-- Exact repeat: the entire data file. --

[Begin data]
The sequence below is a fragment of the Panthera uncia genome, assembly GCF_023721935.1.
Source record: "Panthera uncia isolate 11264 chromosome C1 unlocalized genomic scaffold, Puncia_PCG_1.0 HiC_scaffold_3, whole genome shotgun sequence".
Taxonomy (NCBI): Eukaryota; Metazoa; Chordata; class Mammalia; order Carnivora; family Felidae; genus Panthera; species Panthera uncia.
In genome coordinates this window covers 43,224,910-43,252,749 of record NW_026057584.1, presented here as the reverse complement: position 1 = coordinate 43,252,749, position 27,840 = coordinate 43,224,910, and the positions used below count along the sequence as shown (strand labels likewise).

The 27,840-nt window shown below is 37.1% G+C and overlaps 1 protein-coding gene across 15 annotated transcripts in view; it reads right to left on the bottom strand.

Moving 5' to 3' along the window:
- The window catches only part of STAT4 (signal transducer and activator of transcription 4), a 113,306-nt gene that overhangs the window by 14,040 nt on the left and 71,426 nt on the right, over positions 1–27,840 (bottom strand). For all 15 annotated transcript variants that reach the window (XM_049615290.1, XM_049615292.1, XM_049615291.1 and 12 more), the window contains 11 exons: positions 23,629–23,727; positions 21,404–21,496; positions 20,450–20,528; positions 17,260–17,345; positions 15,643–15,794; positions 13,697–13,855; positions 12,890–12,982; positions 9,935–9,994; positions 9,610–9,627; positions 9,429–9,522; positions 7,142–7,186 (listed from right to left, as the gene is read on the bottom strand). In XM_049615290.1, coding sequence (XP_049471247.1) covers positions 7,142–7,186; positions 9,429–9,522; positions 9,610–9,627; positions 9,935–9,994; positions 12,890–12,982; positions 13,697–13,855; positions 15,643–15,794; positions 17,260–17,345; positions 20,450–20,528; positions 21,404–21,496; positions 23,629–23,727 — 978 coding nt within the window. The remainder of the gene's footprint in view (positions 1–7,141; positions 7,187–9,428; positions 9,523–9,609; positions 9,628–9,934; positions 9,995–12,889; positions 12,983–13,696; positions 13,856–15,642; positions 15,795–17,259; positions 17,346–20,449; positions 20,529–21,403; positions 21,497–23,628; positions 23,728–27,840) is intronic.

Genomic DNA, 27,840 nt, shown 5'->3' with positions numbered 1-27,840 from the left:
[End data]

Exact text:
The sequence below is a fragment of the Panthera uncia genome, assembly GCF_023721935.1.
Source record: "Panthera uncia isolate 11264 chromosome C1 unlocalized genomic scaffold, Puncia_PCG_1.0 HiC_scaffold_3, whole genome shotgun sequence".
Taxonomy (NCBI): Eukaryota; Metazoa; Chordata; class Mammalia; order Carnivora; family Felidae; genus Panthera; species Panthera uncia.
In genome coordinates this window covers 43,224,910-43,252,749 of record NW_026057584.1, presented here as the reverse complement: position 1 = coordinate 43,252,749, position 27,840 = coordinate 43,224,910, and the positions used below count along the sequence as shown (strand labels likewise).

The 27,840-nt window shown below is 37.1% G+C and overlaps 1 protein-coding gene across 15 annotated transcripts in view; it reads right to left on the bottom strand.

Moving 5' to 3' along the window:
- The window catches only part of STAT4 (signal transducer and activator of transcription 4), a 113,306-nt gene that overhangs the window by 14,040 nt on the left and 71,426 nt on the right, over positions 1–27,840 (bottom strand). For all 15 annotated transcript variants that reach the window (XM_049615290.1, XM_049615292.1, XM_049615291.1 and 12 more), the window contains 11 exons: positions 23,629–23,727; positions 21,404–21,496; positions 20,450–20,528; positions 17,260–17,345; positions 15,643–15,794; positions 13,697–13,855; positions 12,890–12,982; positions 9,935–9,994; positions 9,610–9,627; positions 9,429–9,522; positions 7,142–7,186 (listed from right to left, as the gene is read on the bottom strand). In XM_049615290.1, coding sequence (XP_049471247.1) covers positions 7,142–7,186; positions 9,429–9,522; positions 9,610–9,627; positions 9,935–9,994; positions 12,890–12,982; positions 13,697–13,855; positions 15,643–15,794; positions 17,260–17,345; positions 20,450–20,528; positions 21,404–21,496; positions 23,629–23,727 — 978 coding nt within the window. The remainder of the gene's footprint in view (positions 1–7,141; positions 7,187–9,428; positions 9,523–9,609; positions 9,628–9,934; positions 9,995–12,889; positions 12,983–13,696; positions 13,856–15,642; positions 15,795–17,259; positions 17,346–20,449; positions 20,529–21,403; positions 21,497–23,628; positions 23,728–27,840) is intronic.

Genomic DNA, 27,840 nt, shown 5'->3' with positions numbered 1-27,840 from the left: